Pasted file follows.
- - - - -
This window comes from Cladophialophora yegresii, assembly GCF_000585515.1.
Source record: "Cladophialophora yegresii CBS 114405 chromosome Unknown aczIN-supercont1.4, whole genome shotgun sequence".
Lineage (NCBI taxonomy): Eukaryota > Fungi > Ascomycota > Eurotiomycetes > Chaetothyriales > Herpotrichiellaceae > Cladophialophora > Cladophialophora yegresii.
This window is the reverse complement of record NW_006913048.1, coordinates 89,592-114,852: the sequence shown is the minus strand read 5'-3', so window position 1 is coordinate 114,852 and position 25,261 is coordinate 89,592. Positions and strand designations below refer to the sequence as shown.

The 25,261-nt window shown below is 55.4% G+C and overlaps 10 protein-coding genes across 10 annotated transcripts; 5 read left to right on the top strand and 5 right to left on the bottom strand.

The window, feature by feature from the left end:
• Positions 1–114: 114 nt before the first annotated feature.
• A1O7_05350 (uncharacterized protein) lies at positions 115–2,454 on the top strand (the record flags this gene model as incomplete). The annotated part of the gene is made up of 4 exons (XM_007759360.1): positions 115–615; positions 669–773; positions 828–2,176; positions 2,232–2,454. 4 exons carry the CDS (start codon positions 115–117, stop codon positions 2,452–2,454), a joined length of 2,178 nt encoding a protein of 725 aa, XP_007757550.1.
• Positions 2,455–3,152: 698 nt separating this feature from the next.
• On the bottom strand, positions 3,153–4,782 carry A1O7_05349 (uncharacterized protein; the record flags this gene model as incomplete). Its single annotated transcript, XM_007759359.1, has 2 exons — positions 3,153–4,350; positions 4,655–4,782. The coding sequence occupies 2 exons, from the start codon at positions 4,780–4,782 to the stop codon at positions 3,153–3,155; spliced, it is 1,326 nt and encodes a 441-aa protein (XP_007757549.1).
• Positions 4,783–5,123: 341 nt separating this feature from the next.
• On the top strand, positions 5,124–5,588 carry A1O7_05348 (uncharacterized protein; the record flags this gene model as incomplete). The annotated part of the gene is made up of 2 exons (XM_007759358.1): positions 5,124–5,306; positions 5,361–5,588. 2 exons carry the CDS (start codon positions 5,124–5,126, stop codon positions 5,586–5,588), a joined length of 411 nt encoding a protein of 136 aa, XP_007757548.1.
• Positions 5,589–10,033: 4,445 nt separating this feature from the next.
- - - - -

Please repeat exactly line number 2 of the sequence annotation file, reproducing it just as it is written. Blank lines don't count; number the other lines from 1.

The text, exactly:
Source record: "Cladophialophora yegresii CBS 114405 chromosome Unknown aczIN-supercont1.4, whole genome shotgun sequence".